Richard O’Sullivan (UK)
1. Tell me something about your life and the educational background
I grew up in south Wales in the U.K., and then studied at Warwick University and U.C.L.A. Film School, where I studied Film Directing and Production.
2. When, how and why started you filming?
I made home videos as a teenager. After that, I spent a lot of time writing screenplays. At U.C.L.A. Film School I eventually understood the kind of films I really wanted to make, mainly thanks to my mentor Marina Goldovskaya.
3. What kind of subjects have your films?
I make landscape videos, which explore the textures and meanings of place. I think this reflects my upbringing in Wales, which has a very dramatic landscape, and my time in California, where the landscape is a shocking contrast of man-made ugliness and natural splendor.
I also have a strong interest of the portrayal of everyday life and the spaces in which everyday life is lived. I’ll probably produce more work in this area in future.
4. How do you develop your films, do you follow certain principles, styles etc?
My projects usually begin when I discover a landscape with some significant visual quality or meaning. As I begin to film this place, the material itself will usually suggest some problem or strategy that will determine how and what I shoot. By the end the piece has become coherent, but the process is organic.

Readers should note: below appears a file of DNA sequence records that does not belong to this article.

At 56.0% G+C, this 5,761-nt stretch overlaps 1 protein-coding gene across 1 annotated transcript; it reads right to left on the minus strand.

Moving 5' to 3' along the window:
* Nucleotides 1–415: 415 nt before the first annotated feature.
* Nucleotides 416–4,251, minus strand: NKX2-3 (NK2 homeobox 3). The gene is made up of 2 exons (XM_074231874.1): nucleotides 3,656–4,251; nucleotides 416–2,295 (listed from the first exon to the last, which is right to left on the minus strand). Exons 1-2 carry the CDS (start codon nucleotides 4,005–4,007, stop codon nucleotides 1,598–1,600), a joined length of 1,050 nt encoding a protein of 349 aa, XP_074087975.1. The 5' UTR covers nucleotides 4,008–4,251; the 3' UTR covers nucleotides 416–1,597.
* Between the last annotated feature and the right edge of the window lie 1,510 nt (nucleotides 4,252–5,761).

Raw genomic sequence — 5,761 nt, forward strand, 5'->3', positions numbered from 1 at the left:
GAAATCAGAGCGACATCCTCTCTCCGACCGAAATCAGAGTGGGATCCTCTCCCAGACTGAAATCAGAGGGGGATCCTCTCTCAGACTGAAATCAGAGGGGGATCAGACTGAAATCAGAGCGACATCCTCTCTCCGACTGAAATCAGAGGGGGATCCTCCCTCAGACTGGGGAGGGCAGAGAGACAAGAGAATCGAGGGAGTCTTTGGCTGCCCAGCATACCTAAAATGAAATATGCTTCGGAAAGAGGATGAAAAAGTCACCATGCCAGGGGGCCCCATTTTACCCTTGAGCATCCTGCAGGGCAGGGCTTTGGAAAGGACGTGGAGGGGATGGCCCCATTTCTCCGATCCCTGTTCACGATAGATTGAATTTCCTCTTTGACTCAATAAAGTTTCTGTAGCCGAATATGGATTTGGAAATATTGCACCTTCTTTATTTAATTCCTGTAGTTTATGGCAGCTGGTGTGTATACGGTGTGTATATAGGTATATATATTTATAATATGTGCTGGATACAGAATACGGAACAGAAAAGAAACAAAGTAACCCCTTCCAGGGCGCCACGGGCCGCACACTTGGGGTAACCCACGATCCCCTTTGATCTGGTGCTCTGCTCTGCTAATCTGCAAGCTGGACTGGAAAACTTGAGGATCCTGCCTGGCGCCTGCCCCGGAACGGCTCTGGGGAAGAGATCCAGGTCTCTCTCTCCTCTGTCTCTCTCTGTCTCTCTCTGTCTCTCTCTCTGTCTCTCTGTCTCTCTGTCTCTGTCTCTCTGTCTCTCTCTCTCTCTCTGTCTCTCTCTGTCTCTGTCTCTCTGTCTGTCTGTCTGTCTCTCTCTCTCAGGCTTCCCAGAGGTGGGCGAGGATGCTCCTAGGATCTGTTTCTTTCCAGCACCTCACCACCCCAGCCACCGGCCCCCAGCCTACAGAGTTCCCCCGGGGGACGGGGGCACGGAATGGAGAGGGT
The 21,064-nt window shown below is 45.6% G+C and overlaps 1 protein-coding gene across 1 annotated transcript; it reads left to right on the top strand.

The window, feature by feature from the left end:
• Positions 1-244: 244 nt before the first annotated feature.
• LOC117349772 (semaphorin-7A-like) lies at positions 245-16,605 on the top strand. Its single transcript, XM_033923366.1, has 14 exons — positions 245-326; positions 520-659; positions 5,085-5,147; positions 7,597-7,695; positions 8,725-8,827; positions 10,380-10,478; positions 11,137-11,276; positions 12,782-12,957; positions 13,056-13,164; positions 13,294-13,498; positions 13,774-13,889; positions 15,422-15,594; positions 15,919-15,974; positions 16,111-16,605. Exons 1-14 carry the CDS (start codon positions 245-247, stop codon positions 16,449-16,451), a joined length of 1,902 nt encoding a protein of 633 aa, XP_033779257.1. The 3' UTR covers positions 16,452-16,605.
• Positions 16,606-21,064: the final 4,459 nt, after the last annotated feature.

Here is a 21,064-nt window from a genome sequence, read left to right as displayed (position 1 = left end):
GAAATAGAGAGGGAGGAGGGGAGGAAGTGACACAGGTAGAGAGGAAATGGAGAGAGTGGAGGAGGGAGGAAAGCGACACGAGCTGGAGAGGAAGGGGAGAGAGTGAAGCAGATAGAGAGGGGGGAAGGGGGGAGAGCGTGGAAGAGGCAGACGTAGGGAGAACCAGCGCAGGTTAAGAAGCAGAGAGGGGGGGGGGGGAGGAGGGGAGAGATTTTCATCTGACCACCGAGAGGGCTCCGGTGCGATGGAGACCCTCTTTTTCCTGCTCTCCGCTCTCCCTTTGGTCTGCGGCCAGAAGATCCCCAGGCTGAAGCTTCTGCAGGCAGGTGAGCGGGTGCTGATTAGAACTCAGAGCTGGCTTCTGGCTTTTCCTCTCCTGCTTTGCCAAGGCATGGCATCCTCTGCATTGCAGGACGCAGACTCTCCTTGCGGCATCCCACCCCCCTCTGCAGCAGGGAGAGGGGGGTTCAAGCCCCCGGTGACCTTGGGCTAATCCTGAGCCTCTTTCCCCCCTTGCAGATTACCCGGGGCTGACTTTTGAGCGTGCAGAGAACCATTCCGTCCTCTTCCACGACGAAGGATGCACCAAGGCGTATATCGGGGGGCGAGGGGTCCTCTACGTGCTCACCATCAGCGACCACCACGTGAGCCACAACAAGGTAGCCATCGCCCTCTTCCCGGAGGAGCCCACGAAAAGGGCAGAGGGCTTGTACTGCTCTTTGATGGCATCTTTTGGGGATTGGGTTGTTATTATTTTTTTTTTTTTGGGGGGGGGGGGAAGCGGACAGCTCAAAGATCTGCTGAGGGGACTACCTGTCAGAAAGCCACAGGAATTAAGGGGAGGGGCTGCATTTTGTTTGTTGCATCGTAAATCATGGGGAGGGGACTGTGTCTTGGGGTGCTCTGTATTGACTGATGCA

5. Tell me something about the technical equipment you use.
I’ve shot most my projects on a prosumer mini-DV camera and I’ve edited mostly on Final Cut Pro. In future, I will probably use High Definition video for my work, because it looks better on a large screen.
6. What are the chances of new media for the genre film/video in general
and you personally?
I think film and video have a very bright future as a means of personal expression. Video is one of the dominant forms in contemporary art. But there is a bit of a risk that the work of a few well-connected artists, skilled at PR but not particularly probing or original in their work, will continue to dominate the scene.
7. How do you finance your films?
I self-finance a lot of my films. I’m not sure if this will be possible in future because the films are getting more complex. The main investment is sometimes just time in large quantities.
8. Do you work individually as a video artist/film maker or do you work in a team?
if you have experience in both, what is the difference, what do you prefer?
I work individually. My practice is very solitary, which suits the production of this type of work. There is usually nothing much for anyone else to do, and I find that the presence of another person can break my concentration.
I’ve also worked with a small film crew for fiction films, an arrangement that definitely works best for narrative production. There are so many distinct craft areas and they need the dedicated attention of someone skilled in that field.
9. Who or what has a lasting influence on your film/video making?
It is a bit of a cliché, but Bill Viola has been a great influence. I have also taken a lot of influences from experimental cinema.
10. What are your future plans or dreams as a film/video maker?
I want to go on making more of the kind of work I make now, though I’d also like to made another feature-length film at some point.